HENRY J. COOKINHAM, son of John D. and Diantha L. Cookinham, was born at Prospect, Oneida county, New
York, October 1, 1843; was educated in the Prospect Academy and Whitestown Seminary; was a student in the law department
of Hamilton College, also in the law office of United States Senator Roscoe Conkling, at Utica, and was admitted
to the bar in 1867. He immediately formed a partnership with Arthur M. Beardsley for the practice of his profession
in Utica. In 1874 Francis M. Burdick, now dean of the law school of Columbia College, was admitted to the partnership.
This partnership was dissolved by the retirement of Mr. Cookinham in 1880, when he formed a partnership with James
S. Sherman and John G. Gibson. Later Mr. Gibson retired from the ñrm and Richard R. Martin was admitted
as a partner. Later the firm became Cookinham, Sherman & Cookinham, the junior partner being Mr. Cookinham's
eldest son. In 1908 Mr. Sherman was nominated and elected vice-president of the United States, and gave up his
law practice. The firm then became Cookinham & Cookinham, consisting of the father and two Sons, Henry J.,
Jr., and Frederick H., which firm has continued to the present time.
In 1873 Mr. Cookinham was elected special surrogate of Oneida county, and in 1880 was a member of the Assembly
of the State of New York, and served on important committees. In 1884 he was the candidate of the Republican party
for representative in Congress, but was defeated, owing to a division in that party caused by the quarrel between
James G. Blaine, then Republican candidate for the presidency, and Roscoe Cortkling, of Utica, United States senator
from New York who opposed Mr. Blaine's nomination and election. In 1894 Mr. Cookinham was a delegate to the New
York State Constitutional Convention, and was a member of the committees of judiciary, suffrage, and privileges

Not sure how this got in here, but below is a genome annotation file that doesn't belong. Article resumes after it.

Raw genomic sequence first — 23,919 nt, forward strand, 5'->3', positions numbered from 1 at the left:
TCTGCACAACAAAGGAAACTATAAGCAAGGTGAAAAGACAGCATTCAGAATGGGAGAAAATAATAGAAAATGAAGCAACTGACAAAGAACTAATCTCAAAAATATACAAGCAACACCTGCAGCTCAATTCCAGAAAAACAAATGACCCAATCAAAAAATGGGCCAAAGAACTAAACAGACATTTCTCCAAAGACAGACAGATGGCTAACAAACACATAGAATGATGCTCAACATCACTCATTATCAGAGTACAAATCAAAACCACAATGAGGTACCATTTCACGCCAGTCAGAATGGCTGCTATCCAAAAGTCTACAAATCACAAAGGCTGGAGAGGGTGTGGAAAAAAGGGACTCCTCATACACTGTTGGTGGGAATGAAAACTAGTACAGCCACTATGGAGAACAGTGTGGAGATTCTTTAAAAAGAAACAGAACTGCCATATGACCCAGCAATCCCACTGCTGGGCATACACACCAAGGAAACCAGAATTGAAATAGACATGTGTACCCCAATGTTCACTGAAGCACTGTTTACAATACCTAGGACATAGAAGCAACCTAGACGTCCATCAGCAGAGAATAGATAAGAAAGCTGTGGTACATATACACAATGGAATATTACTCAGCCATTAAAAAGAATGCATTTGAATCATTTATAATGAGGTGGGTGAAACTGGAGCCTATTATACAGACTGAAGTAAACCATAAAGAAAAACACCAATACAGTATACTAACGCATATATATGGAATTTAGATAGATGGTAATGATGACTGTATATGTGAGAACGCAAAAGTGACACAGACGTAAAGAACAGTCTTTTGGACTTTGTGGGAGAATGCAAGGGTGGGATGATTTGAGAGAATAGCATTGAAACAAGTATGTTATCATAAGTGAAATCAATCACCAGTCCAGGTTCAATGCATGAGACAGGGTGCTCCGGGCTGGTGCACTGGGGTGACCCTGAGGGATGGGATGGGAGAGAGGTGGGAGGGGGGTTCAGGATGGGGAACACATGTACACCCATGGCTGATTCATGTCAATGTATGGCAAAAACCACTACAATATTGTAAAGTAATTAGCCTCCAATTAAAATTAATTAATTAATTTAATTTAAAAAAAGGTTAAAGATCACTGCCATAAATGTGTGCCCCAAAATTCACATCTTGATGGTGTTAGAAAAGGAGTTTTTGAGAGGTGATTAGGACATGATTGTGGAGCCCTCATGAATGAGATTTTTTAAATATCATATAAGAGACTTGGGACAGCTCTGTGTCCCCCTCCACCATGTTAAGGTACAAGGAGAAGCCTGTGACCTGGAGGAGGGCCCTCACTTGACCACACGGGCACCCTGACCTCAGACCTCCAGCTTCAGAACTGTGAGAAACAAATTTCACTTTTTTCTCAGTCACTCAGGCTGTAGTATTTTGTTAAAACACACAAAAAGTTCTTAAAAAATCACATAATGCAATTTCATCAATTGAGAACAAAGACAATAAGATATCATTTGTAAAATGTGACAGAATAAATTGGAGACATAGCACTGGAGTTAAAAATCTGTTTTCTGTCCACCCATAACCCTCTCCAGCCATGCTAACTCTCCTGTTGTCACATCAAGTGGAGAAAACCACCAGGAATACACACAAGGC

and elections. At the adjournment of the convention he was appointed chairman of a special committee to prepare
an address to the people of the state, explanatory of the new constitution. He was a member of the board of commissioners
for the erection of a new court house in the city of Utica for Oneida county, and for several years served as its
chairman. He is a member of the State Bar Association, the Association of the Bar of the City of New York, the
Bar Association of Oneida County, the Utica Law Library Association, and for several years was its president, the
Oneida Historical Society, the Sons of the Revolution, the American Scenic and Historical Preservation Society,
and was for many years a director of the Young Men's Christian Association, and is a member of several other clubs
and organizations. He was for many years a director and counsel for the United Glass Company, and is at present
a director of the Utica Industrial Company, Troy Public Works Company and New Hartford Canning Company, Limited.
He has been engaged in many important suits in the United States courts, and was retained to argue, in the Supreme
Court of the United States, the case of the United States against Rothchilds, a test case involving duties upon
leaf tobacco, and was counsel for the importers in the cases in the United States courts involving the question
of countervailing duty on 'wood pulp imported from the Dominion of Canada. He is author of a memorial volume of
President James A. Garfield, "Recollections of the Oneida County Bar" and "History of the Judiciary
of Oneida County."
In September, 1872, he married Mary Louise, daughter of General Richard U. Sherman, and sister of James S. Sherman,
vice-president of the United States. They have six children, one daughter and five sons.
History of Oneida County, New York
From 1700 to the present time
of some of its prominent men and pioneers.
By: Henry J. Cookinham
The S. J. Clarke Publishing Company
Oneida County, NY
For all your genealogy needs visit Linkpendium